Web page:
13 Behold I have given unto you my gospel, and this is the gospel which I have given unto you—that I came into the world to do the will of my Father, because my Father sent me.
14 And my Father sent me that I might be lifted up upon the cross; and after that I had been lifted up upon the cross, that I might draw all men unto me, that as I have been lifted up by men even so should men be lifted up by the Father, to stand before me, to be judged of their works, whether they be good or whether they be evil—
15 And for this cause have I been lifted up; therefore, according to the power of the Father I will draw all men unto me, that they may be judged according to their works.
16 And it shall come to pass, that whoso repenteth and is baptized in my name shall be filled; and if he endureth to the end, behold, him will I hold guiltless before my Father at that day when I shall stand to judge the world.
(3 Nephi 27:13-16)
Faithfulness over time enables us to receive the saving power of Jesus Christ.
In the passage above, the Savior reviews the core doctrines of His gospel with the twelve disciples whom He has called to teach His people. First He reminded them of the terrible suffering He endured on our behalf in order to be obedient to His Father. He affirmed that He allowed Himself to be “lifted up” on the cross so that we could be “lifted up” and return to the presence of the Father. Then, he described what we must do to receive the blessings He offers to us:
- Repent and be baptized, so that we can be filled with the Holy Ghost. (See 3 Nephi 12:6.)
- Endure to the end, so that we will be found guiltless when we are judged.
Repentance and baptism get us onto the path, but the full saving power of the Savior becomes available to us only after we endure to the end.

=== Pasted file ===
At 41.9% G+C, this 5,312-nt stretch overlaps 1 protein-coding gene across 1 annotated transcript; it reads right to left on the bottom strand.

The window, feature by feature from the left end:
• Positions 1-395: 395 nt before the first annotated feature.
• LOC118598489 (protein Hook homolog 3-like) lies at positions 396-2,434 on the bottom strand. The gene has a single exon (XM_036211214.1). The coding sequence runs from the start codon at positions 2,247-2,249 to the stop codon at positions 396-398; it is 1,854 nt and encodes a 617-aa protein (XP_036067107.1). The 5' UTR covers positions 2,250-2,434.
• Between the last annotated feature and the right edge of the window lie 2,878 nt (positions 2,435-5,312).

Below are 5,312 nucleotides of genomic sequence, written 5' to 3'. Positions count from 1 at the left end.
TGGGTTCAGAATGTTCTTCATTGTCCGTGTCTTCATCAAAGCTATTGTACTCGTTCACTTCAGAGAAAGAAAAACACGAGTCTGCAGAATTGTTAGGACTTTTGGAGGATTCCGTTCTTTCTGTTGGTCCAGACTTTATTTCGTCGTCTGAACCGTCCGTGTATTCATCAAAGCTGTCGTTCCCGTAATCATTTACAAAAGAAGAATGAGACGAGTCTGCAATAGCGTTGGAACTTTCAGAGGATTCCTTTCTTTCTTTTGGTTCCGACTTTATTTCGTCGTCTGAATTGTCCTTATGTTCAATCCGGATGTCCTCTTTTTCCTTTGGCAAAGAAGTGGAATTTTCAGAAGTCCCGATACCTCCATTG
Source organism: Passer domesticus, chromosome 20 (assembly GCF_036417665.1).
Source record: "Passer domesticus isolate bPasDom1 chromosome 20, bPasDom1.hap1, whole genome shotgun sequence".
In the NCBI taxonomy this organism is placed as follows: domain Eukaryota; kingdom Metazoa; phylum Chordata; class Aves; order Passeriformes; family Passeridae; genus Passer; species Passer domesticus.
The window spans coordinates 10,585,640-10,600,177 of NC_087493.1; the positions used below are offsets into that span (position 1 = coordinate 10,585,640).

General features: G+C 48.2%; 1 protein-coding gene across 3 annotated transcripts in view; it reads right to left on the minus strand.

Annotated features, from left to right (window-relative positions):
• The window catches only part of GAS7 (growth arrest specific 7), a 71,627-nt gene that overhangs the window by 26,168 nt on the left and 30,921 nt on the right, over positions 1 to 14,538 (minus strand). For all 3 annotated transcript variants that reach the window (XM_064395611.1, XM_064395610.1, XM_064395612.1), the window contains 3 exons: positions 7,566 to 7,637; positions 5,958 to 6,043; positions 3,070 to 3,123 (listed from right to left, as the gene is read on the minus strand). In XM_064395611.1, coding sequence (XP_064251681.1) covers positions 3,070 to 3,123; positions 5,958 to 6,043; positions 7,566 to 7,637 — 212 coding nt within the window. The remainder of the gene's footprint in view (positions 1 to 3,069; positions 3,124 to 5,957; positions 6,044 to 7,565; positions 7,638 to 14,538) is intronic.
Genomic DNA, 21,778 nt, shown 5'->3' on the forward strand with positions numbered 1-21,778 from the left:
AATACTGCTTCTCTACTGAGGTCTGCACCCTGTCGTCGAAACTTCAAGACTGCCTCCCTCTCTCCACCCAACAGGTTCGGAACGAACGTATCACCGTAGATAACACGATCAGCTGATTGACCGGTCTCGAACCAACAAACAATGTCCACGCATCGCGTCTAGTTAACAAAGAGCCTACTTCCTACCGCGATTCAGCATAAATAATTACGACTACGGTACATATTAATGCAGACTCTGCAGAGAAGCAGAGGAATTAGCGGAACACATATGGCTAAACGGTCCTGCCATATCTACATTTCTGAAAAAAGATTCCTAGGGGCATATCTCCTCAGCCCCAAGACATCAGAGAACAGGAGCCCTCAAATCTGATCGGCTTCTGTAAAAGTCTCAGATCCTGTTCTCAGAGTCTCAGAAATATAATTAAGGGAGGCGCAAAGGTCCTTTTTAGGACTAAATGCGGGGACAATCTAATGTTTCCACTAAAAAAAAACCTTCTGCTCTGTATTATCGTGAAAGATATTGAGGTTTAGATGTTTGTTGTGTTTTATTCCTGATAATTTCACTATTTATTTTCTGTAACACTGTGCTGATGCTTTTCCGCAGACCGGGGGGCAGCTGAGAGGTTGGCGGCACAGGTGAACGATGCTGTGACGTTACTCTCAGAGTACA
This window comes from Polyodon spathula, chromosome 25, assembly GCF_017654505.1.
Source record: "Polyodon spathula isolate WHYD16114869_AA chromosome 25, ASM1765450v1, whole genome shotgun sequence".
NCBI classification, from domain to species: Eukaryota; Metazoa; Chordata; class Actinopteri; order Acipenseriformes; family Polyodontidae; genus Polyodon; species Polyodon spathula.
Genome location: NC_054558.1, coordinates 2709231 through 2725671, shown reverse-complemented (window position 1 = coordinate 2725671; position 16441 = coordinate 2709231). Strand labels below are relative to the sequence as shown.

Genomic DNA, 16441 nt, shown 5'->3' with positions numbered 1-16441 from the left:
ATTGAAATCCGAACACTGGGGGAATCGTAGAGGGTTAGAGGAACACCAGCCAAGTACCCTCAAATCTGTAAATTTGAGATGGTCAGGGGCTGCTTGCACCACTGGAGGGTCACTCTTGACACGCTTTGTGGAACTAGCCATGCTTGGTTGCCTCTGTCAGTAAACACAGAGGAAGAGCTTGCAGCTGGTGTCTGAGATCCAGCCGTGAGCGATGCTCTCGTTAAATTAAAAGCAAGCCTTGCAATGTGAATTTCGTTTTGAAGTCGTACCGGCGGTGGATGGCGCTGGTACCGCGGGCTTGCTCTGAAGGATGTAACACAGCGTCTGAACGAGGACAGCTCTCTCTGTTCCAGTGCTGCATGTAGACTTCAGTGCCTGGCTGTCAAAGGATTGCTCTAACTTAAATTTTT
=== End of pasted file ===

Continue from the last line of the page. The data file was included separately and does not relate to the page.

When Jesus called His apostles, He warned them that they would experience persecution. If He was mistreated, surely they would be too, because “the disciple is not above his master, nor the servant above his lord” (Matthew 10:24). But He urged them not to give up under pressure, not to abandon their work halfway through: “Ye shall be hated of all men for my name’s sake,” He said, “but he that endureth to the end shall be saved” (Matthew 10:22). Near the end of His life, as He described the turmoil and the destruction which would precede His second coming, He reaffirmed the same principle: “He that shall endure unto the end, the same shall be saved” (Matthew 24:13).
President Russell M. Nelson once listed a few examples to help us understand this principle:
The winner of a five-kilometer race is declared at the end of five kilometers, not at one or two. If you board a bus to Boston, you don’t get off at Burlington. If you want to gain an education, you don’t drop out along the way—just as you don’t pay to dine at an elegant restaurant only to walk away after sampling the salad.
Whatever your work may be, endure at the beginning, endure through opposing forces along the way, and endure to the end. Any job must be completed before you can enjoy the result for which you are working (“Endure and Be Lifted Up,” General Conference, April 1997).
Today, I will remember the importance of enduring to the end, of not giving up when things get difficult. I will remember that the full blessings of an activity are often available only when the job is done. In particular, I will recommit to endure to the end in my discipleship. Because of the Savior’s sacrifice on our behalf, because He suffered willingly until He had paid the full price and was able to say, “It is finished” (John 19:30), we can be cleansed. Our sins can be washed away, and we can be purified if we remain faithful over time through the challenges and the difficulties of life.